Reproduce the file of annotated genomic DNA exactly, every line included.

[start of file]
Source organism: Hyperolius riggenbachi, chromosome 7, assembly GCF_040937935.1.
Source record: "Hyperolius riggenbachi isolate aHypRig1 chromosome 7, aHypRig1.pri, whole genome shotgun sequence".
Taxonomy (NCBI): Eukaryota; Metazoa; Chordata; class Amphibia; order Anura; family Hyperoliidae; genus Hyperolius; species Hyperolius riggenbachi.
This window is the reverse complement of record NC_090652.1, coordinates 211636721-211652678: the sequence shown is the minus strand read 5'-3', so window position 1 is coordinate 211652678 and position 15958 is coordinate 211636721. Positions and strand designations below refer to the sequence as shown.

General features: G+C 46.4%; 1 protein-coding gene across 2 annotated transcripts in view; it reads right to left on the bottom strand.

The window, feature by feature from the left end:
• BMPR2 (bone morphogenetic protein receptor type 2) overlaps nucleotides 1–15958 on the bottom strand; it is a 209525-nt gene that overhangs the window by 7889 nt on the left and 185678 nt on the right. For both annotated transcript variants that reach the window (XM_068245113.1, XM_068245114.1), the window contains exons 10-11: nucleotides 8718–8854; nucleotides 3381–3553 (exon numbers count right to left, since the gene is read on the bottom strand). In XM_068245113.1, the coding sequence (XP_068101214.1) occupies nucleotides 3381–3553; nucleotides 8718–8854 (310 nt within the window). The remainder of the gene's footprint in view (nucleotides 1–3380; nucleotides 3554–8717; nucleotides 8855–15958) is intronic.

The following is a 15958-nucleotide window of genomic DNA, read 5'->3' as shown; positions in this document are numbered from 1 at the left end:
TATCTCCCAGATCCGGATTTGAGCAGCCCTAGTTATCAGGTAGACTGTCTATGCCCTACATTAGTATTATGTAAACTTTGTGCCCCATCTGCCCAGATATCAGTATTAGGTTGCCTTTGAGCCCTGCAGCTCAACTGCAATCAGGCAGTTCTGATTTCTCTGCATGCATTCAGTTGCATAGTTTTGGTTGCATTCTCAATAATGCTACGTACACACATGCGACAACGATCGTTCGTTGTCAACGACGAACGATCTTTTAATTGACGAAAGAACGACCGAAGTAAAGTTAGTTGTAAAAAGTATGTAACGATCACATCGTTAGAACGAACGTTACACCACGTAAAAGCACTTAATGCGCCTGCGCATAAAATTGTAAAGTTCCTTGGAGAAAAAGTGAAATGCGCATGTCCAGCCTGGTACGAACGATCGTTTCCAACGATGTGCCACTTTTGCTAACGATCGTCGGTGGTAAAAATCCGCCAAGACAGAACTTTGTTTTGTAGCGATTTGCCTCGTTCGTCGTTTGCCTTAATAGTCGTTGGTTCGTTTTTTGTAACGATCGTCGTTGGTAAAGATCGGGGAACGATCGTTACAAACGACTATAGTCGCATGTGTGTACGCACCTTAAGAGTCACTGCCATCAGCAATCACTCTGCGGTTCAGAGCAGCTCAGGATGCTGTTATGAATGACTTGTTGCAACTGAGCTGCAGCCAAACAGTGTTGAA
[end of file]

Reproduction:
Source organism: Hyperolius riggenbachi, chromosome 7, assembly GCF_040937935.1.
Source record: "Hyperolius riggenbachi isolate aHypRig1 chromosome 7, aHypRig1.pri, whole genome shotgun sequence".
Taxonomy (NCBI): Eukaryota; Metazoa; Chordata; class Amphibia; order Anura; family Hyperoliidae; genus Hyperolius; species Hyperolius riggenbachi.
This window is the reverse complement of record NC_090652.1, coordinates 211636721-211652678: the sequence shown is the minus strand read 5'-3', so window position 1 is coordinate 211652678 and position 15958 is coordinate 211636721. Positions and strand designations below refer to the sequence as shown.

General features: G+C 46.4%; 1 protein-coding gene across 2 annotated transcripts in view; it reads right to left on the bottom strand.

The window, feature by feature from the left end:
• BMPR2 (bone morphogenetic protein receptor type 2) overlaps nucleotides 1–15958 on the bottom strand; it is a 209525-nt gene that overhangs the window by 7889 nt on the left and 185678 nt on the right. For both annotated transcript variants that reach the window (XM_068245113.1, XM_068245114.1), the window contains exons 10-11: nucleotides 8718–8854; nucleotides 3381–3553 (exon numbers count right to left, since the gene is read on the bottom strand). In XM_068245113.1, the coding sequence (XP_068101214.1) occupies nucleotides 3381–3553; nucleotides 8718–8854 (310 nt within the window). The remainder of the gene's footprint in view (nucleotides 1–3380; nucleotides 3554–8717; nucleotides 8855–15958) is intronic.

The following is a 15958-nucleotide window of genomic DNA, read 5'->3' as shown; positions in this document are numbered from 1 at the left end:
TATCTCCCAGATCCGGATTTGAGCAGCCCTAGTTATCAGGTAGACTGTCTATGCCCTACATTAGTATTATGTAAACTTTGTGCCCCATCTGCCCAGATATCAGTATTAGGTTGCCTTTGAGCCCTGCAGCTCAACTGCAATCAGGCAGTTCTGATTTCTCTGCATGCATTCAGTTGCATAGTTTTGGTTGCATTCTCAATAATGCTACGTACACACATGCGACAACGATCGTTCGTTGTCAACGACGAACGATCTTTTAATTGACGAAAGAACGACCGAAGTAAAGTTAGTTGTAAAAAGTATGTAACGATCACATCGTTAGAACGAACGTTACACCACGTAAAAGCACTTAATGCGCCTGCGCATAAAATTGTAAAGTTCCTTGGAGAAAAAGTGAAATGCGCATGTCCAGCCTGGTACGAACGATCGTTTCCAACGATGTGCCACTTTTGCTAACGATCGTCGGTGGTAAAAATCCGCCAAGACAGAACTTTGTTTTGTAGCGATTTGCCTCGTTCGTCGTTTGCCTTAATAGTCGTTGGTTCGTTTTTTGTAACGATCGTCGTTGGTAAAGATCGGGGAACGATCGTTACAAACGACTATAGTCGCATGTGTGTACGCACCTTAAGAGTCACTGCCATCAGCAATCACTCTGCGGTTCAGAGCAGCTCAGGATGCTGTTATGAATGACTTGTTGCAACTGAGCTGCAGCCAAACAGTGTTGAA